Gather round the campfire, children. It is time to hear a story, a tale about geometry and how it came to be the way it is today. Find a good natural log to sit on and get comfortable, for we are about to journey back to the nineteenth century. Your Euclidean straightedge and compass are optional.

Our story begins in 1872, in the German university of Erlangen. The time was ripe for the marvellous discoveries that were to follow. Mathematicians such as K. F. Gauss, János Bolyai, and Nikolai Lobachevski had succeeded in the past couple of decades in bringing non-Euclidean geometries of the likes of hyperbolic geometry into respectable ground. Elsewhere, Bernhard Riemann, made considerable work in the geometry that bears his name, where distance properties can be affected by the curvature of the space in question. The work of Renaissance painters in projective geometry had been carefully studied and catalogued. Mathematicians like the "invariant twins" Arthur Cayley and James Joseph Sylvester were discovering the powerful principle of invariants in algebra, while Hermann Grassmann explored the worlds of multidimensional affine geometry. It was an exciting time for mathematics, waiting for someone to come by and synthesise it all. Someone who could package all of geometry into a neat little box and tie it with a simple and elegant blue ribbon. The person who did this was Felix Klein.

The Erlanger Programm is Klein's brainchild. The name was chosen because of the speech given at Erlangen during Klein's inauguration. It is a near-perfect unification of all geometries. The way in which it achieves this is by reversing the way we look at geometry.

What is geometry? A simple etymological interpretation of the Greek roots of the word would answer that geometry is the study of "Earth measurement." This is a woefully anachronic definition of the subject, which may have served well the land-surveying purposes of the Egyptians when they were partitioning lands around the Nile river for cultivation. Today, this definition will simply not do, because at least since Euclid's time we have an abstract view of geometry. Although Euclid cast the definitions, axioms, and postulates of geometry with the hope of modelling a physical reality, the game we play when we deduce theorems from these foundations has little use of empirical evidence for its justification. Nevertheless, let us not yet discard this naïve definition of geometry, for there is something we can salvage here.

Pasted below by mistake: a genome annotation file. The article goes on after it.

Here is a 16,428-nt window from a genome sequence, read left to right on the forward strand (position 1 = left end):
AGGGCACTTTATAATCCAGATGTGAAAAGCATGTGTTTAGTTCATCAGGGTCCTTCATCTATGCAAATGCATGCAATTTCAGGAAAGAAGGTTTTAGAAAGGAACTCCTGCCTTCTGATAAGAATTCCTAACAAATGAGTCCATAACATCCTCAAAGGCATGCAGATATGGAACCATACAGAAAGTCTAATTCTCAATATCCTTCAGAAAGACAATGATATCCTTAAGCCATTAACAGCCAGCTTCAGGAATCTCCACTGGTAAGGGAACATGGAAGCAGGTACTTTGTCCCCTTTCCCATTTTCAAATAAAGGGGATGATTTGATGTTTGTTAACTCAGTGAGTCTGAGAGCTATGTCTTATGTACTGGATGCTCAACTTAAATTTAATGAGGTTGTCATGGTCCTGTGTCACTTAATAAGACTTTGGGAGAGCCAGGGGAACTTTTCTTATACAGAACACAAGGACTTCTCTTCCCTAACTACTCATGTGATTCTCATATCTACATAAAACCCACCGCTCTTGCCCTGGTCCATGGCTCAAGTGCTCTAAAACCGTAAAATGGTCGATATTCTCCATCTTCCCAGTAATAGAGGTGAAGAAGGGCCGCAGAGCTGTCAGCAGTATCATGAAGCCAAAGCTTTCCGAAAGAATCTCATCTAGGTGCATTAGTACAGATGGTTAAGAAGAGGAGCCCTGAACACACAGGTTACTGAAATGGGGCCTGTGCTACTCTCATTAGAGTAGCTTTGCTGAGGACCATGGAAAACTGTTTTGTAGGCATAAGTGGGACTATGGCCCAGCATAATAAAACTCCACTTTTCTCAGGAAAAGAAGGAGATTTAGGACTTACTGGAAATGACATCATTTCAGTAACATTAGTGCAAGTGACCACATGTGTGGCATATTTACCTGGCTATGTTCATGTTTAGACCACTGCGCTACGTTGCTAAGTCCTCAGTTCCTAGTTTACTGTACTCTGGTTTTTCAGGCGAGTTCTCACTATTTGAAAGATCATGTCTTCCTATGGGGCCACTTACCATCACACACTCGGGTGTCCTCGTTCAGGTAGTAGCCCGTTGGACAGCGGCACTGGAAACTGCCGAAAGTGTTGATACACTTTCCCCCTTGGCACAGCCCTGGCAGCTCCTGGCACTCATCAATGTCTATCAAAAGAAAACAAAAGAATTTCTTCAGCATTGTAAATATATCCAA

Let's take a closer inspection. The key word is measurement. This is indeed an important notion in Euclidean geometry. How do we determine if two triangles are congruent? Determine if corresponding sides have equal measurement. What about similarity of two pentagons? Check the equality of the corresponding five angles. Sometimes we are also interested in finding the measurement of a specific angle or distance given other measurements of distance, angles, areas, or volumes; sometimes measurement is an interesting question in its own right. And why would we care about the measurements of things; why assign numbers and magnitudes to these abstract notions of points, lines, planes? For the same reason that we ever assign numbers to anything else: for the purpose of comparison. We want to know if this side is longer, shorter, or equal to that other side over there. In fact, if we could simply determine if it was equal or not, we would have already made considerable progress. This may be enough to satisfy us. In short, in the classical spirit of geometry, we begin with a notion of measurement and from that derive a notion of equality; more precisely, a notion of congruence.